As stations in Wilmington, NC shut down their analog transmitters yesterday and went digital-only, Nielsen was checking its own preparedness with a “Super Site” in the market to monitor how its meters perform.
That’s being done with voluntary digital and analog encoding by two local stations, even though Wilmington is actually a diary measurement market.
Raycom’s WECT-TV (NBC) and Morris Multimedia’s WWAY-TV (ABC) encoded both their analog and digital signals so Nielsen could study yesterday’s analog switch-off.
So, while folks in Wilmington were leading the way for the rest of the US to make the digital switch in February, Nielsen was trying to find out how its A/P meters would be affected in survey households when the big switch comes. For that, it built a “Super Site.”
A “Super Site” is a collection of viewing sites built by Nielsen to simulate the various television distribution scenarios that exist in the market – including over-the-air and the market’s cable and satellite systems. Each viewing site in the “Super Site” is connected to an A/P Meter, providing Nielsen with information about code and signature detection for that specific viewing scenario. Nielsen says the “Super Site” is an excellent way to measure how well the A/P Meter detects codes and signatures across a variety of real-world viewing scenarios.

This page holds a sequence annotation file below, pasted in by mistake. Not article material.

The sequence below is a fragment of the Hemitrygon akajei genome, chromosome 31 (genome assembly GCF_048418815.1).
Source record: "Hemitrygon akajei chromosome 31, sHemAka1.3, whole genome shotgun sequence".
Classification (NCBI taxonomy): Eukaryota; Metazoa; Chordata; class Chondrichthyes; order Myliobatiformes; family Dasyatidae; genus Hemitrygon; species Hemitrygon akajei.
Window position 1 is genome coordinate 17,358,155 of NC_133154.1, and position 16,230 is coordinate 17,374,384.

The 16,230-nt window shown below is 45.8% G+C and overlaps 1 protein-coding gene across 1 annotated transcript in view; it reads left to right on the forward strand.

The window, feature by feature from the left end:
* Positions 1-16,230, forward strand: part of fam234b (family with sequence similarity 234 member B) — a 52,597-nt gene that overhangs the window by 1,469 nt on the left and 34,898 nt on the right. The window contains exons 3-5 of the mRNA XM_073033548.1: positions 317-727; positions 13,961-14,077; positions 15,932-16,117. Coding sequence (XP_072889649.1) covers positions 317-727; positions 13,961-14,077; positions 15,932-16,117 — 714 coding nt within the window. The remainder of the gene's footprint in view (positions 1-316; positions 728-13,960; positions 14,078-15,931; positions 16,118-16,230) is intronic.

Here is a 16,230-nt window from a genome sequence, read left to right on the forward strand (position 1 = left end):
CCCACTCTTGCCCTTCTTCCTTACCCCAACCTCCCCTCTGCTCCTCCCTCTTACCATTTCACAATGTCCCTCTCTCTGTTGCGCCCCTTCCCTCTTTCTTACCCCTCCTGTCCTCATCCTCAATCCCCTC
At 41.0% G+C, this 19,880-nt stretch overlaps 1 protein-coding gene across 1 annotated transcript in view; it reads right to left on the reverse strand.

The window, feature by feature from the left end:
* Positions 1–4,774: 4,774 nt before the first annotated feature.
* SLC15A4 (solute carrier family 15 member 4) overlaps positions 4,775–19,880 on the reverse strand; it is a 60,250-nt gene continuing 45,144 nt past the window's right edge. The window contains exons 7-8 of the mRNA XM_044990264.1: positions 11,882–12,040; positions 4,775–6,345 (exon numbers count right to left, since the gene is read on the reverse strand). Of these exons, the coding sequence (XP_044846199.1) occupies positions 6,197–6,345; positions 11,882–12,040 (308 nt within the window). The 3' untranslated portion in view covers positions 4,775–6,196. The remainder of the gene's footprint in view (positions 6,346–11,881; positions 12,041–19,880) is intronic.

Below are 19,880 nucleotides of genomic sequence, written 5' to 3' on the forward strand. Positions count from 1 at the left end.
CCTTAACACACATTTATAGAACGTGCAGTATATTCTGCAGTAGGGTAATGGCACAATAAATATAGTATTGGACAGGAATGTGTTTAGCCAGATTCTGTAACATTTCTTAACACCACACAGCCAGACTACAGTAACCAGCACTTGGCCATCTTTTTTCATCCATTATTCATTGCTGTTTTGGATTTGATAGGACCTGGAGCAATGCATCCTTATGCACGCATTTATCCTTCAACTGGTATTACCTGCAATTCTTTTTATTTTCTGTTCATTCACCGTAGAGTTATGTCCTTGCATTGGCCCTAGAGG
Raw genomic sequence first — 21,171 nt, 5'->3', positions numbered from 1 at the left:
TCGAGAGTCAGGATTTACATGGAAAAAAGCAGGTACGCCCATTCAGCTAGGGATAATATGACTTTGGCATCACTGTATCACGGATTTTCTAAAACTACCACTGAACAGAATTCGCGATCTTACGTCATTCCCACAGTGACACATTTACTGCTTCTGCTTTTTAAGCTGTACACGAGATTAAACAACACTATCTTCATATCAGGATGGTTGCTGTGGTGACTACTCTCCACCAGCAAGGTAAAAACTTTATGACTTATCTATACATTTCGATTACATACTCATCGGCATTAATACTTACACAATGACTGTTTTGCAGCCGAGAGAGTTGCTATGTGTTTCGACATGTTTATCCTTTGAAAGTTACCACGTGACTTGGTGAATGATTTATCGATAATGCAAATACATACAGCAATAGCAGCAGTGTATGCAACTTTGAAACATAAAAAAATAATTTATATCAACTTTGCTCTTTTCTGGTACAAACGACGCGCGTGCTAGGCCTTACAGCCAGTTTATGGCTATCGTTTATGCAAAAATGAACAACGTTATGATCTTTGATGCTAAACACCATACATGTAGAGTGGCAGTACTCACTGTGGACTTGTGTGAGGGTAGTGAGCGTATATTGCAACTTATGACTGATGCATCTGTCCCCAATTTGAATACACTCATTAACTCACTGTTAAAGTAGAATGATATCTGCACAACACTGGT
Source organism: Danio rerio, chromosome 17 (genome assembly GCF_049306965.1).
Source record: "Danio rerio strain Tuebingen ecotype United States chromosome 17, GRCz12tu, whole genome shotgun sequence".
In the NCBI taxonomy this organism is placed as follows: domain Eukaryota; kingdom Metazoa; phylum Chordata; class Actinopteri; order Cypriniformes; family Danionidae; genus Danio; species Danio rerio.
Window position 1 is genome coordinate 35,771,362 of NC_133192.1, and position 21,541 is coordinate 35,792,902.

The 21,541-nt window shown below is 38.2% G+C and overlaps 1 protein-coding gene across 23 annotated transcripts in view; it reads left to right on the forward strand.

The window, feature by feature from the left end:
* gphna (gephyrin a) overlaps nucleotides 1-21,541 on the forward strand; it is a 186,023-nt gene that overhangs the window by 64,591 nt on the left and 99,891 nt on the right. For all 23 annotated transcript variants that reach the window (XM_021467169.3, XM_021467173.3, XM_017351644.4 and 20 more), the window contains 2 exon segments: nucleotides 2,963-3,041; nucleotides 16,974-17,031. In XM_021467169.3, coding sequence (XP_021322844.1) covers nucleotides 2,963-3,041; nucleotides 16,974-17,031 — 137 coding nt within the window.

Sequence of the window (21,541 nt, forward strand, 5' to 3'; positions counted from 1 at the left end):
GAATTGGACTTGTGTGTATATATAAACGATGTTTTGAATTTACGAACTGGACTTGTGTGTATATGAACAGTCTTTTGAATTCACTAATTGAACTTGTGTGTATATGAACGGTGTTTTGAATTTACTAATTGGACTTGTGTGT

A Nielsen spokesman says the company should know in a couple of weeks whether there were any problems with any of the distribution or encoding.